Intel Launches Fifth-Generation Centrino
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Intel's Mooly Eden in May.
SAN FRANCISCO -- Intel (NASDAQ: INTC) on Monday officially launched the fifth generation of its Centrino mobile platform in as many years. Code-named "Montevina," again drawing its code name from the northern California region, the new platform is long on support for digital media while using less power than previous generations.
Mooly Eden, the vice president and general manager of the mobile platforms group at Intel (at left), was more stand-up comedian than host of the launch, with everything from take-my-wife jokes to a faked blue screen of death crash during his demo.
Montevina comes just 14 months after the release of Santa Rosa but will offer some big jumps in performance and power savings. It offers 23 percent better CPU performance thanks to a newer Core 2 Duo processor and 1.7 times the graphics performance, according to Eden, while using 27 percent less power. For networking, it will offer 802.11 b/g/n and WiMAX support.
While Intel launched Centrino in 2003, it started to design the platform in 1999. Back then, according to IDC numbers, laptops were around 19 percent of the market to the 81 percent for desktops. But Intel saw the future, because it was making it.
"There is only one way to predict the future: Create it," Eden said. "When we first created Centrino, if we asked people if they wanted wireless, they would say 'Why?' In 2003 if we told them Wi-Fi would be everywhere, in the hotel, in the airport, they would laugh at you."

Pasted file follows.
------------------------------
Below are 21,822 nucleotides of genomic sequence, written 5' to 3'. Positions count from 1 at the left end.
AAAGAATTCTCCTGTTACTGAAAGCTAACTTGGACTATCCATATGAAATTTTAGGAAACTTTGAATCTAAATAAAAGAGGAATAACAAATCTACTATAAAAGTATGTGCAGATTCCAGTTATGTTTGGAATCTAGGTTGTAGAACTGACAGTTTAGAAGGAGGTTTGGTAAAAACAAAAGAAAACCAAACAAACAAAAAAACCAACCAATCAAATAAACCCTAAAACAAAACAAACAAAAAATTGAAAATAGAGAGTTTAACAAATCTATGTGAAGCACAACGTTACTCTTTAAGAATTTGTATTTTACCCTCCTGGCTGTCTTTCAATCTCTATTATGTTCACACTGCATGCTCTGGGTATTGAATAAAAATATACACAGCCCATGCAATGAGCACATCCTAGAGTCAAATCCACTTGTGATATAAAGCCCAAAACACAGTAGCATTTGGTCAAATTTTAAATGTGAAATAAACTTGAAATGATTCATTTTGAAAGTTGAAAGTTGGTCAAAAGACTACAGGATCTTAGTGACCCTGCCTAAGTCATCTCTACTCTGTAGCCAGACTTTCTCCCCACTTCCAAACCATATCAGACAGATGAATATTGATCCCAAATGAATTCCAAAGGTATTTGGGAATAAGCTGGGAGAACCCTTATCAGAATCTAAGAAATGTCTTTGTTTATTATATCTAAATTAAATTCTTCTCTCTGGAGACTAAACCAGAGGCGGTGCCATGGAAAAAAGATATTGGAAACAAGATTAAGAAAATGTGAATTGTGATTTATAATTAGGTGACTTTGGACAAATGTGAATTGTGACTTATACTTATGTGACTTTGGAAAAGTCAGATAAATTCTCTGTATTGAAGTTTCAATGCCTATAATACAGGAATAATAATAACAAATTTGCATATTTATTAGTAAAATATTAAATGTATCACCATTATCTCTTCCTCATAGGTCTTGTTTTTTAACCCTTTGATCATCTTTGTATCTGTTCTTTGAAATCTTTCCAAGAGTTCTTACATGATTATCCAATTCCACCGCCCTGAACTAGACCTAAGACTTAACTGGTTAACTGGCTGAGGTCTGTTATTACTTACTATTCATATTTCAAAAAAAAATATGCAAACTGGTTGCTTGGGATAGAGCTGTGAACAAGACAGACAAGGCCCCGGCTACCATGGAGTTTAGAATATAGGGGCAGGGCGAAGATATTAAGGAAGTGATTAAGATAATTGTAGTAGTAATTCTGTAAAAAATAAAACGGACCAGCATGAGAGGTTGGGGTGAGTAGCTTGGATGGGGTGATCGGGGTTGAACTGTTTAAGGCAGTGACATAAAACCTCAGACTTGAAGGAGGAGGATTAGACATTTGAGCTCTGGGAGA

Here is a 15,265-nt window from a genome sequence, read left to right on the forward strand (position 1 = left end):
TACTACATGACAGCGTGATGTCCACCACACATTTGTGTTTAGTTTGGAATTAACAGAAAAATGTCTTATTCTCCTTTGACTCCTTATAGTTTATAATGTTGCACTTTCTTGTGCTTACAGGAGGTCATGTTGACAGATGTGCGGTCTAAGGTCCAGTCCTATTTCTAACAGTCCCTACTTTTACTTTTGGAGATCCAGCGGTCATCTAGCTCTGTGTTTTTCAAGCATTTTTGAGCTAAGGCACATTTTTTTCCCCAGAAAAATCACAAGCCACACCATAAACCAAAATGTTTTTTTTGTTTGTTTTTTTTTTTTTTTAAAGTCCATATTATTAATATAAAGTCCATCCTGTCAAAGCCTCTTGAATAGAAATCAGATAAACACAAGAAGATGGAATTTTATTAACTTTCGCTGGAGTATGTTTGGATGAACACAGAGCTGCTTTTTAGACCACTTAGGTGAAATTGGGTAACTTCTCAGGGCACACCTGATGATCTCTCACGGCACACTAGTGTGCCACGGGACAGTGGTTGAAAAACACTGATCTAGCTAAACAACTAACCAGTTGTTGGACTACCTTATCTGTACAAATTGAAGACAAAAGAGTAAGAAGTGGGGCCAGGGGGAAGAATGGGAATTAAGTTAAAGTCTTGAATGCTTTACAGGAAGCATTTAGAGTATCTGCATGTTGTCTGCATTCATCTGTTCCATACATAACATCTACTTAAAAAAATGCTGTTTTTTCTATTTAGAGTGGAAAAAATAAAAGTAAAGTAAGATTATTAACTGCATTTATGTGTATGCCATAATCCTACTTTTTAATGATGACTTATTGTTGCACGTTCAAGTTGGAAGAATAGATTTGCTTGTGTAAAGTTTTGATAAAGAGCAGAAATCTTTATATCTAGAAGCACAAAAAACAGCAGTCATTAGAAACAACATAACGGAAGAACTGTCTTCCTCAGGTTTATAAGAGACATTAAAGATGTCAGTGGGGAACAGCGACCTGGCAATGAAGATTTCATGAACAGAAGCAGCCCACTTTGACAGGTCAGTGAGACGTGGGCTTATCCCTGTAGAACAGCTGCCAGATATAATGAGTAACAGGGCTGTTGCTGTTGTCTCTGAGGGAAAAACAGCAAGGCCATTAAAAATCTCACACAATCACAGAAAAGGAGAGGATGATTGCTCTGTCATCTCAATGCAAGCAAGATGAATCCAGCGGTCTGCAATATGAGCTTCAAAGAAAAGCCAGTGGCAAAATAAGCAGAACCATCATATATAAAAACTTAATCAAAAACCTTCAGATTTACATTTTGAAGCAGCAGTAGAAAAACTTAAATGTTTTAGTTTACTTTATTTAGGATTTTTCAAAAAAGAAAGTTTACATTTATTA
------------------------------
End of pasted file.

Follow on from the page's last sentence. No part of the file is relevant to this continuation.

From that 81/19 split in 1999, laptops are now 48 percent of the market compared with 52 percent for desktops, according to IDC, which predicts a crossing over to a laptop majority next year. Intel expects it this year, from a supply side. At retail, mobile is already 60 to 65 percent of the market.
Montevina is built on dual-core processors, but Eden announced last night that Intel will release its first quad-core laptop processor later this quarter. "You will have more power in a laptop than we had in servers just a few years ago," he said.
Montevina notebooks are being announced today from major OEM vendors.
Montevina has switchable graphics, both discrete and integrated, built into the motherboard. Some people want battery life, so they can use the lower-power integrated graphics. If users want gaming-quality graphics, they can switch on the fly to discrete graphics and use the GPU from nVidia or AMD for game-quality performance.
IDC analyst Shane Rau said that even with the frequent updates to the platform, they add up over time. "With each of these new intros, they make incremental improvements on the prior version," he told InternetNews.com. "Each one is important for its own reasons, because it sends a signal the market is advancing and continuing to adapt to customer needs."
Eden also announced the Extreme Mobile X9100 processor, a 3.06GHz dual-core model that can be overclocked by hobbyists who love to tinker with their PC's performance. It will feature advanced software features for tuning performance and come with a more mobile-friendly thermal power layer.
Stating "the world has gone digital," Eden showed off the Blu-ray playback support and the High-Definition Multimedia Interface, or HDMI